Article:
Biomedical engineers design new technology to prolong and save miles, and biomedical engineering technologists implement that technology. They can get trained at Devry University on Route 1 South in North Brunswick, a college that teaches both theory and practice, but it emphasizes practice.

“Our students hit the ground running with a deep understanding of current technologies,” says Eric Addeo, the DeVry professor who teaches the biomedical engineering technology program. “They learn the details of current instrumentation that is used today.”

Two students are pioneering in this program. They are taking anatomy, biology, chemistry, and multiple courses in calculus. Both come from outside the United States and are in their third year of a four-year studying full time. Earlier in his career, ADdeo helped develop a new generation of cardiac pacemakers that are smaller and do not require surgery for battery replacement. He also contributed to the development of FDA approved medical appliances for the home.

He has bachelor’s and master’s degrees from the New Jersey Institute of Technology, a Ph.D. from Stevens Institute of Technology, and did postgraduate work at Carnegie Mellon University. Addeo has more than 18 years of experience at the senior management level in such organizations as Lucent Bell Labs, Telcordia, and most recently at Panasonic Labs in Princeton.

Addeo devised a curriculum that introduces the students to current ECG machines and the underlying technology requirements of amplifiers to realize the instrumentation, current software technologies, blood pressure detectors, ultra sonography, electro surgery, measurement of brain function (EEGs), electromagnetic interference, radiology, and nuclear medicine.

The course is lecture driven, says Addeo, but he requies a term paper on a medical instrument or a new generation of technology. Students must critique and compare the user interface, the manufacturers, the application, and the market size. They write a technical business plan and discuss the evolution of the technology — how it will migrate and change over the next 10 years.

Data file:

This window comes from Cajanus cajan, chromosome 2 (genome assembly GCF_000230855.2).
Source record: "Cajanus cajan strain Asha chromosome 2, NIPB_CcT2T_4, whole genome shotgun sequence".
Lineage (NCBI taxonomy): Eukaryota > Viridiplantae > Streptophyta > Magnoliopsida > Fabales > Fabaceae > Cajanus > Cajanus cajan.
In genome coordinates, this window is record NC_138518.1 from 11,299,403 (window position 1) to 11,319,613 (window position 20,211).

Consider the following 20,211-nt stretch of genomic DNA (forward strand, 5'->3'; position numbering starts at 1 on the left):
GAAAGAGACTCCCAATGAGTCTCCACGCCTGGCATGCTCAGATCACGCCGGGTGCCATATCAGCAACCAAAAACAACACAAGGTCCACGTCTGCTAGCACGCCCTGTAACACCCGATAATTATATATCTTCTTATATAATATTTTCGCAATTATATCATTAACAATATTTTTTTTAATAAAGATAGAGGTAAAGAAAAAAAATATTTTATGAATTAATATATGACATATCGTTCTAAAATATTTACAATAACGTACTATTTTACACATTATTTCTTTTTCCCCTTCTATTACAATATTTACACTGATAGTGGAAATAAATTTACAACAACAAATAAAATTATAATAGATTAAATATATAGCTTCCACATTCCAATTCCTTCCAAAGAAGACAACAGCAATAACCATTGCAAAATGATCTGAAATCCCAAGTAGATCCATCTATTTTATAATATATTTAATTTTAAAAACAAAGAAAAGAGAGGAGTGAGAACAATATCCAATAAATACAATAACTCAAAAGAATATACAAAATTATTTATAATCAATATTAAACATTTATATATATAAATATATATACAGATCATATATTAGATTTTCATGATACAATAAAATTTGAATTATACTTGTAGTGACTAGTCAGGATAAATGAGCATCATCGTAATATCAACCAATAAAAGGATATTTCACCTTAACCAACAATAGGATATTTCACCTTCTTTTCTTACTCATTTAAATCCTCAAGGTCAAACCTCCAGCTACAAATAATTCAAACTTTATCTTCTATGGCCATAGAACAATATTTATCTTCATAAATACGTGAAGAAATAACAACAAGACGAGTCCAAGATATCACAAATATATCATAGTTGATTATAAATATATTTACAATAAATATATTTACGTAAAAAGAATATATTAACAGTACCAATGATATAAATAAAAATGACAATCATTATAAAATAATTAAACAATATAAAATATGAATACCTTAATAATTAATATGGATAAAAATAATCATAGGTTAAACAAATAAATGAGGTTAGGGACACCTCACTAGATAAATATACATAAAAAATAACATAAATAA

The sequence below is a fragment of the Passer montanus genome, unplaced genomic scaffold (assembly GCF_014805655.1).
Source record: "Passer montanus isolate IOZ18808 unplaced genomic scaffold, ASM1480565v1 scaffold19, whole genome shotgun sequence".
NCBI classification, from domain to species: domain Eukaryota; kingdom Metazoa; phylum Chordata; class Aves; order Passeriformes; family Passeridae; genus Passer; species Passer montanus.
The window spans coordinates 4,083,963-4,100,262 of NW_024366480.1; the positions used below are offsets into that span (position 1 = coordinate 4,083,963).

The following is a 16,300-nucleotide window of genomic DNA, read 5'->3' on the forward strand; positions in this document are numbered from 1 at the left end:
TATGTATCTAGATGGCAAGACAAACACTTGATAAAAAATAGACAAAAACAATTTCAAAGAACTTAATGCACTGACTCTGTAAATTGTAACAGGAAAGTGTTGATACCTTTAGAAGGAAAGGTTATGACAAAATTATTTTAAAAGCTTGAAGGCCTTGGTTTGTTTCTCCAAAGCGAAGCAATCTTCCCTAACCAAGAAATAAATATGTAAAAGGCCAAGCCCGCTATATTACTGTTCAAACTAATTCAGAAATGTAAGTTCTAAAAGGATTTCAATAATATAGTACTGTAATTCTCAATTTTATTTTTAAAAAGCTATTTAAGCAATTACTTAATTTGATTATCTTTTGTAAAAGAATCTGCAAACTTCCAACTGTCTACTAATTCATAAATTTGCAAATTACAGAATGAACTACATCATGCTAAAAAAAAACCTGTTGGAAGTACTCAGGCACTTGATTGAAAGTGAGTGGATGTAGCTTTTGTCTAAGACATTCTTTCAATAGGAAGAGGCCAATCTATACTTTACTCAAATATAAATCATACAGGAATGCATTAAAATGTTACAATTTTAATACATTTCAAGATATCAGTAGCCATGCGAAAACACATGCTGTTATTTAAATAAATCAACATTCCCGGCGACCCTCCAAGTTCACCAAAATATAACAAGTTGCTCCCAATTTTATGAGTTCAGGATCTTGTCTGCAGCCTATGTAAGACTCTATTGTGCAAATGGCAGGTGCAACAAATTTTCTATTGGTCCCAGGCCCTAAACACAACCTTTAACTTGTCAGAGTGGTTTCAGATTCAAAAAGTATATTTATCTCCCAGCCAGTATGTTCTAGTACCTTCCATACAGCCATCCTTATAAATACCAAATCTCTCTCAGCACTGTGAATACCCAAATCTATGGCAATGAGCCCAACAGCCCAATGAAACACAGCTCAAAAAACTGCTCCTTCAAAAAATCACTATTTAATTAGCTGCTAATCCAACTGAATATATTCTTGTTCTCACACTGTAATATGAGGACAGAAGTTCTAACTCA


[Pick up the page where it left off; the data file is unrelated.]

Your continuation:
“I am training my students to be engineering technologists,” says Addeo. “They will leave DeVry capable of designing relatively sophisticated instrumentation that is matched to current technology.” He expects them to take jobs at comapnies like Panasonic, Siemens, and Roche.

A surprisng job market is the health insurance companies, which are looking into technological ways to take care of the aging population.

DeVry University (DV), 630 Route 1 North, North Brunswick 08902; 732-435-4880; fax, 732-435-4856. Harold Y. McCulloch, Jr., PhD, president.

Based in Chicago, DeVry is a four-year, accredited, private co-educational university with more than 20 campus nationwide. The North Brunswick campus has just over 1,500 students who are pursuing careers in technology, business, and healthcare.

Full time tuition is $6,170 per term (including 12 to 18 credits). Per credit tuition, $525. The admissions office (732-435-4877) is open weekdays, weeknights, and Saturdays, and financial aid is available.

The bachelor’s degrees require nine terms full time or 15 terms attending on a part-time basis, and associate’s degrees require five terms full-time, nine-terms part time.

Open Houses,

& Starting Dates

Dale Carnegie Training

243 Route 130, Bordentown, 609-324-9200.

“Generation Next,” a Dale Carnegie course for teenagers. $895. Monday, August 28, to Wednesday, August 30, 9 a.m..

Holy Ghost Preparatory School

2429 Bristol Pike, Bensalem, PA, 215-639-0811,

Open House. Entrance exam on Saturday, November 4. Register. Sunday, October 29, 11 a.m.

I.L. Peretz Community Jewish School

1345 Easton Avenue, Somerset, 732-545-9691,

Open House. Sunday school and adult programs feature the study of Jewish traditions, history, literature, music, dance, art, and language, with emphasis on community-based service activities. Classes start October 1. Thursday, September 7, 7:30 p.m. and Sunday, September 10, 11 a.m.